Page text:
24.07.2022, Tunesien, Tunis: Ein tunesischer Soldat sichert die Wahlurnen mit den von der Unabhängigen Hohen Behörde für Wahlen (ISIE) gedruckten Stimmzetteln. Der Präsident und frühere Juraprofessor Saied hofft, die alte Verfassung von 2014 mit einer Volksabstimmung am Montag, 25.07.2022, zu ersetzen. Dadurch würden wieder deutlich mehr Befugnisse beim Präsidenten liegen und andere Institutionen geschwächt, vor allem Parlament und Justiz. Foto: Khaled Nasraoui/dpa +++ dpa-Bildfunk +++

Eleven years after the democratic transition in Tunisia, the North African country is on the verge of relapsing into autocracy. President Kais Saied will have his people vote on a new constitution this Monday that will give him dictatorial powers. Quarrels in the opposition and disenchantment with politics among the electorate are playing into the hands of the president. It is unlikely that Saied will be able to solve Tunisia’s deep-seated problems with his newfound power. Instead of more stability, the new era could bring more unrest and protests.

The referendum takes place exactly one year to the day after the President ousted Parliament. At that time, Saied had the parliament closed, citing the corruption and incompetence of the political class as the reason for this. After years of political stagnation and the economic crisis, many of the almost twelve million Tunisians supported the president.

Now Saied, a 64-year-old constitutional lawyer and political outsider, has drafted a new basic law almost single-handedly. His constitution is sewn with such a hot needle that the first draft presented at the end of June contained many spelling mistakes and contradictions. A second bill ironed out some shortcomings, but was only presented to the people just under three weeks before the referendum. The text for a “new republic” gives the President the bulk of power. In the future, Saied can dissolve parliament, dismiss the government, appoint judges and, in the event of an unspecified “imminent threat” to the state, extend his own term of office. The constitution does not provide for the possibility of removing the president from office.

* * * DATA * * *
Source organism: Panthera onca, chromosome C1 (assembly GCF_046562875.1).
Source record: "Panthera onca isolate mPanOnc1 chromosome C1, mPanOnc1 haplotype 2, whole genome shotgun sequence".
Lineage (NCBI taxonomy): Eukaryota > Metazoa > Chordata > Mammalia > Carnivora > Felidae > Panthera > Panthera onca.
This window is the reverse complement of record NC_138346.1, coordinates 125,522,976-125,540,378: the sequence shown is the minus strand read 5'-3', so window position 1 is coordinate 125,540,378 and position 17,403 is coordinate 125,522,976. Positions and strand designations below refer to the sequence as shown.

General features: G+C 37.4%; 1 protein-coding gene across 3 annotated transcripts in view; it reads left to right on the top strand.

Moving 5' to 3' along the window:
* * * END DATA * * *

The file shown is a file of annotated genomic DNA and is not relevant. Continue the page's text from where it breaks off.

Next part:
Saied’s draft has met with opposition from most parties and large sections of civil society. The new constitution “closes the brackets of democracy” that opened up in 2011 with the overthrow of dictator Zine El Abidine Ben Ali, says activist and entrepreneur Mouna Ben Halima. Back then, when the Tunisians shook off Ben Ali’s rule, they unleashed the wave of protests of the Arab Spring. Only in Tunisia did the transition to democracy succeed.

With the new constitution, the pendulum is swinging back towards autocracy, said Ben Halima at an online conference of the Middle East Institute in Washington. Although the opposition rejects Saied’s constitution, they have not been able to agree on a common line. There was no broad social dialogue about the new constitution, partly because many Tunisians hardly have time for it due to inflation and unemployment. “The Tunisians are exhausted,” said Ben Halima. “For them, order is more important than basic rights.”

Nevertheless, Saied is playing it safe in the referendum. Only some of the 11,000 polling stations will be able to be inspected by independent observers on Monday. In addition, there are no minimum participation requirements. Even if few Tunisians turn out to vote, a relative majority of yes votes can win the president.

Whatever the outcome of the vote, Tunisia will remain in crisis. Because urgently needed economic reforms have been delayed, there is a risk of national bankruptcy in the coming months, as Anthony Dworkin from the ECRF think tank warns in an analysis. Saied has promised reforms to persuade the International Monetary Fund to provide billions in new aid. From Monday he will not only have to talk, but to act. The President will have to push through painful cuts in the bloated bureaucracy if he wants to be successful. The economic and socio-political misery could therefore become more dangerous for Saied’s power than the dispute over the constitution.